Strict Liability Definition and Legal Meaning

On this page, you'll find the legal definition and meaning of Strict Liability, written in plain English, along with examples of how it is used.

What is Strict Liability?

(n) ‘Strict liability’ is defined as the liability which falls on the person by virtue of possessing any dangerous articles and caused by such articles whether by negligence or not by the person possessing such articles. It gives an implied liability on the person to take all precautions. For example if somebody carries gunpowder, some on thrown a lighted match in it and it exploded, the person carrying the gunpowder is liable for the damages

History and Meaning of Strict Liability

Strict liability is a legal concept that holds an individual or entity responsible for damages or injury caused by their actions or products, regardless of their intent or negligence. It emerged in the mid-19th century as a way to regulate the dangers of modern industry and was later expanded to include certain activities, such as keeping dangerous animals or engaging in hazardous activities.

The rationale behind strict liability is that certain activities or products are inherently dangerous, and those engaging in or producing them must be held accountable for any harm caused. This differs from traditional negligence-based liability, which requires proving that a party failed to take reasonable care, and that failure directly caused the harm in question.

Examples of Strict Liability

  1. A manufacturer of a defective product that causes injury or property damage can be held strictly liable for the harm caused, regardless of whether they knew about the defect or were negligent in their production.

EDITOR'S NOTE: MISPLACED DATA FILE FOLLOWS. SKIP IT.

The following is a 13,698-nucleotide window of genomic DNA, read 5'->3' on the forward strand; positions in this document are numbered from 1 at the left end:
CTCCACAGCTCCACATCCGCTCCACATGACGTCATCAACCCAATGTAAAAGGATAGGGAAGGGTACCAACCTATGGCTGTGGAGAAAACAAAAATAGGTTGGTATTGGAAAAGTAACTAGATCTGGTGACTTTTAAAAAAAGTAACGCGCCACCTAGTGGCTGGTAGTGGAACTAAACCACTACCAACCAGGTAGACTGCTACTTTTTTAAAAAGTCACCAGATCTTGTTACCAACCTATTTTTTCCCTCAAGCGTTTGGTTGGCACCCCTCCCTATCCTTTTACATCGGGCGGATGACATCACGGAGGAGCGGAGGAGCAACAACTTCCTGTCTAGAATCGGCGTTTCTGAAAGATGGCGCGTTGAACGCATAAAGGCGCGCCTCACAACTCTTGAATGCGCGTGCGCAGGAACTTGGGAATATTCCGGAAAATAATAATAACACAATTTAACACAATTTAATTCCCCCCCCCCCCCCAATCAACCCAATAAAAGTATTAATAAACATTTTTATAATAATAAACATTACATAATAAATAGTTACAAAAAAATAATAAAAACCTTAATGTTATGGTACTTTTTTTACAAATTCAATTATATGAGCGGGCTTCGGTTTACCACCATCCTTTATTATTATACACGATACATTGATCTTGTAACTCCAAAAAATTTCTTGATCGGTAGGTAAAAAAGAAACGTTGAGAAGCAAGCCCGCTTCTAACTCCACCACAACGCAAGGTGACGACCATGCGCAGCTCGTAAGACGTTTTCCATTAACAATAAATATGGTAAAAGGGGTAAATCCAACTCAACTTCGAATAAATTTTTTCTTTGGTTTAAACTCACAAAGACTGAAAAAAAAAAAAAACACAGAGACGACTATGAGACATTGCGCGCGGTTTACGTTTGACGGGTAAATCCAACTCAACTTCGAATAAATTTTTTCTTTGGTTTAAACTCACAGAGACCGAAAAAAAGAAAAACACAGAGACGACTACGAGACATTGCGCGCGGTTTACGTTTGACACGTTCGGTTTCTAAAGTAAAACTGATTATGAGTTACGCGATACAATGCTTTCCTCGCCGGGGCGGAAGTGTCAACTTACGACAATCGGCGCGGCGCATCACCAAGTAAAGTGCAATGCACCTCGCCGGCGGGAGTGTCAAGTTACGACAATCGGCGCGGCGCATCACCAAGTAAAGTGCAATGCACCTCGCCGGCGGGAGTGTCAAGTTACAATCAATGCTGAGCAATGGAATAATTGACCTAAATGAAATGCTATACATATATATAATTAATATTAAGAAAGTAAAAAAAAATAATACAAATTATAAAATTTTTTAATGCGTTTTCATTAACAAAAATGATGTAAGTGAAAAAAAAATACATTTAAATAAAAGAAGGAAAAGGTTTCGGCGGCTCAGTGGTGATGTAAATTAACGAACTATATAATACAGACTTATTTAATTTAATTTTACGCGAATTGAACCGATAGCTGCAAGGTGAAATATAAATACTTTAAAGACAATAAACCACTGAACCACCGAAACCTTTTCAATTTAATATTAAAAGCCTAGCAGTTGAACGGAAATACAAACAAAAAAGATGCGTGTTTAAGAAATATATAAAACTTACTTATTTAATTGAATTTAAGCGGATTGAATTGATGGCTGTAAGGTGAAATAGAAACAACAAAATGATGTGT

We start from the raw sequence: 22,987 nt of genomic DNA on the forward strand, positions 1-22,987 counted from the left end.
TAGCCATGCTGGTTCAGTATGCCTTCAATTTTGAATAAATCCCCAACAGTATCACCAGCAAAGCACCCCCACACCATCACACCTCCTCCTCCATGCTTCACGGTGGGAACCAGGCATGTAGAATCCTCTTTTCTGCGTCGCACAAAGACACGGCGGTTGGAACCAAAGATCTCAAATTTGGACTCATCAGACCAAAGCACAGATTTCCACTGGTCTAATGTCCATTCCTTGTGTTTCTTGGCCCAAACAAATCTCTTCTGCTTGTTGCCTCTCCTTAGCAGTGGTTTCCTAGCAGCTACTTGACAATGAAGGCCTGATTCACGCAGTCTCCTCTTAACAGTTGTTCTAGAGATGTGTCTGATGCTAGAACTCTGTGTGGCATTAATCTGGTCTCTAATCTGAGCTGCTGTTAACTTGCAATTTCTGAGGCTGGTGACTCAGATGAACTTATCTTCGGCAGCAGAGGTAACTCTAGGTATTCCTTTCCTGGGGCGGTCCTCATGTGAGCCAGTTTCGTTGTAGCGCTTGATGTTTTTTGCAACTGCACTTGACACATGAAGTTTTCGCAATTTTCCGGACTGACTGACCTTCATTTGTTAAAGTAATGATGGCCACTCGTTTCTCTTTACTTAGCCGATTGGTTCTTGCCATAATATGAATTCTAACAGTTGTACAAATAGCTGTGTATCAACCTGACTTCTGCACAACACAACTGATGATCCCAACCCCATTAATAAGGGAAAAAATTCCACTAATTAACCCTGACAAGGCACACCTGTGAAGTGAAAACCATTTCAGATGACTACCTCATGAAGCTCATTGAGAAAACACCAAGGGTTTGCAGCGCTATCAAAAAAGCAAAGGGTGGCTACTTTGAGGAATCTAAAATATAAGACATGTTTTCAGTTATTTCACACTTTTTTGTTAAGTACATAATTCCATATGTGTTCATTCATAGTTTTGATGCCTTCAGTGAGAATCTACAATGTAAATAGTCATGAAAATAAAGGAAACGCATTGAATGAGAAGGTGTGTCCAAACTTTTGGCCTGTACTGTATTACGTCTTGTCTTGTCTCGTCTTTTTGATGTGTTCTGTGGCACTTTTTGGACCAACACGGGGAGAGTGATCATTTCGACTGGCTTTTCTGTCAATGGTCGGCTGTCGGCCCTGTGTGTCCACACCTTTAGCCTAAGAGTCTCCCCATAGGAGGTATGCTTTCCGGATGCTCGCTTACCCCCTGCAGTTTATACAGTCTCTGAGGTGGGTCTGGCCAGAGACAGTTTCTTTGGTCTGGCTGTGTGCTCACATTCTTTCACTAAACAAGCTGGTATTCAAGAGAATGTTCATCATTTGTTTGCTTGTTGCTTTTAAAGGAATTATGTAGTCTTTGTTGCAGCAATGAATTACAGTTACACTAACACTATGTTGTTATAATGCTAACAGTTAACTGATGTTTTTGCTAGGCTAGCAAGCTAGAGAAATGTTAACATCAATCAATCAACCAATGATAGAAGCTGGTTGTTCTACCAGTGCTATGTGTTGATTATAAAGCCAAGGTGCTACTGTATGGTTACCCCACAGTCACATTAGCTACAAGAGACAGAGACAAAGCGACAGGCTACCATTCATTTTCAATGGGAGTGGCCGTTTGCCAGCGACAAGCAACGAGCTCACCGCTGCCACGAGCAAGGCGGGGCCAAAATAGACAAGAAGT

2. Owners of hazardous waste sites can be held strictly liable for any contamination or harm caused by the waste, regardless of their intentions or level of care in managing the site.

  3. Keepers of wild animals, such as zoos or private collectors, can be held strictly liable for injuries caused by the animals, even if they took reasonable care to prevent such harm.

Legal Terms Similar to Strict Liability

  1. Vicarious liability: This term refers to situations where one party is held liable for the actions or behavior of another, such as an employer being held liable for the actions of their employees.

  2. Absolute liability: Like strict liability, this concept holds a party responsible for harm caused by their actions, but it doesn't require harm to result from the activity in question. For example, a party manufacturing explosives could be held absolutely liable for the risk they pose to others, even if no harm has yet occurred.

  3. Negligence: This is the traditional concept of liability, which requires proving that a party failed to take reasonable care and that those actions caused the harm in question. It is typically harder to prove than strict liability but can result in higher damages if successful.